It’s no secret that generally high end gear often doesn’t loose resale value very easily. Cheap gear however often looses 50% of its value the second it comes out of the box. It doesn’t always make sense to hold onto gear for ever, so when it comes time to sell it, higher end gear will give you a better return on your initial investment. Some equipment that has a longer relevant lifespan, such as microphones or cinema lenses, can often appreciate in value once discontinued and continue to do so over time. It’s not unheard of for vintage mics to sell for several times their original new price.
Anyone who’s ever used high end equipment knowns there is a huge difference in quality between it and its cheaper counterparts. The quality of the end results are only as good as the weakest point in the chain. Whether talking about microphones, lenses, preamps, etc, the quality of the equipment fundamentally shapes the end results.
There however is a case of diminishing returns. The difference between a $200 mic and a $1000 mic is substantial, however the difference between a $1000 mic and a $2000 mic is much less significant. Once you get into premium options, they all deliver exceptional end results and becomes more a matter of tastes and having options for varying circumstances.
One thing that shouldn’t be overlooked is sometimes costs are associated with paying for the brand name and the marketing it took for that company to establish itself and continue to stay relevant. While paying for a brand name, that is a cost that doesn’t necessarily benefit the end user. Neumann is a great example, while they make fantastic microphones, they often significantly more than similar spec options.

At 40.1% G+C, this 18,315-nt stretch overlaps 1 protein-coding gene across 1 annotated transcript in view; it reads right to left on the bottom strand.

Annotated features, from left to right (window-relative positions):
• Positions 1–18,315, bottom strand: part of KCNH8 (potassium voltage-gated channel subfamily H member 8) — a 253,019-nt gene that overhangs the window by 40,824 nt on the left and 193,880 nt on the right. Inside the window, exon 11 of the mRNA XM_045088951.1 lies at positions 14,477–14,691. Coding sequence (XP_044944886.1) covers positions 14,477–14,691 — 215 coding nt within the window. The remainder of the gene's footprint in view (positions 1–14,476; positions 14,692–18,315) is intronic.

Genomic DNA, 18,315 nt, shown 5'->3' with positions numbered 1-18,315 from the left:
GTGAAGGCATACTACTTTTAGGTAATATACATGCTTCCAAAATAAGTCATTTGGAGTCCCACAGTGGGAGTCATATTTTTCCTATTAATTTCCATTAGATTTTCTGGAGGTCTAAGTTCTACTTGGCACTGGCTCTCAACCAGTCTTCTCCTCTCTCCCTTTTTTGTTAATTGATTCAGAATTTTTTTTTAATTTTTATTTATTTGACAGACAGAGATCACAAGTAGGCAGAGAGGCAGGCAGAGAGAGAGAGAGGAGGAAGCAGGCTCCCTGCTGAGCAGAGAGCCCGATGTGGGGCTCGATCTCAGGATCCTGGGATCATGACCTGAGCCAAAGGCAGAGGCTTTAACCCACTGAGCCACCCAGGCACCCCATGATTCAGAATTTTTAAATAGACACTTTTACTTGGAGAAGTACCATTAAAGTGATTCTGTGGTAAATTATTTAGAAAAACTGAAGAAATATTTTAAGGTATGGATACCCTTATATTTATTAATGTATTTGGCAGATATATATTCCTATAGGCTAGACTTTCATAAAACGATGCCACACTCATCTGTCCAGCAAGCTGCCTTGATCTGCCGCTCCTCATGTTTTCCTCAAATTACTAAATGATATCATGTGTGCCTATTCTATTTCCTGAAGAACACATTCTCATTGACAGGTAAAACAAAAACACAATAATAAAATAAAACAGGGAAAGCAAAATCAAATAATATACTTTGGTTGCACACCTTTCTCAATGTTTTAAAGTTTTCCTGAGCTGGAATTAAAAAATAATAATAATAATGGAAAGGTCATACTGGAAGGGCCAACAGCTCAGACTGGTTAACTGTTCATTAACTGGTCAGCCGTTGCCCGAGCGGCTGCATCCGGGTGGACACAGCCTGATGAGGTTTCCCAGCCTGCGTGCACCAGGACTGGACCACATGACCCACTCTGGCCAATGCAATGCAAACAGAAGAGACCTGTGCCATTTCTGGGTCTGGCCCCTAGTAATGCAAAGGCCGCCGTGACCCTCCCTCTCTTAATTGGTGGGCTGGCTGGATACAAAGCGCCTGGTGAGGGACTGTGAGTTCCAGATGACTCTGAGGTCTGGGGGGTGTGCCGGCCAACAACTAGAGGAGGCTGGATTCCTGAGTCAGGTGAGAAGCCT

R&D Costs vs Market Size
How niche of a market vs how much it cost to develop a product is absolutely a major factor on price of equipment. When it comes to specialty equipment that has limited use cases, that gear is going to sell in low quantities. As such the cost of development gets passed onto the customer in the form of higher per unit costs.
Perception to Clients & Peers
Whether it is a good practice or not, people often get judged by the equipment they own rather than the skillset and knowledge they posses. When providing a referral to a colleague or a client is looking for who they want to hire, it’s not uncommon that gear gets used as a measure of how reliable and good at their job someone is. With the high costs of gear, how much and what gear someone has is often a sign of how well established someone is in their industry & career. Having never worked with someone before, who are you more likely to trust, the person with cheap gear because that’s all they have or someone with an extensive collection of high end equipment? I’m not saying this is the best measure of a person’s skills, knowledge, quality of work, etc, but it is often a measure by which people are judged.
It’s easy to get caught up in what gear is or isn’t the best, and anytime a need arises it’s something worth considering. If it’s a high cost item, how often will it get used and what will its return on investment look like? For gear that gets used frequently, I believe it’s often in your best interest to spend a little more and get something that will last your whole career (or at very least many years).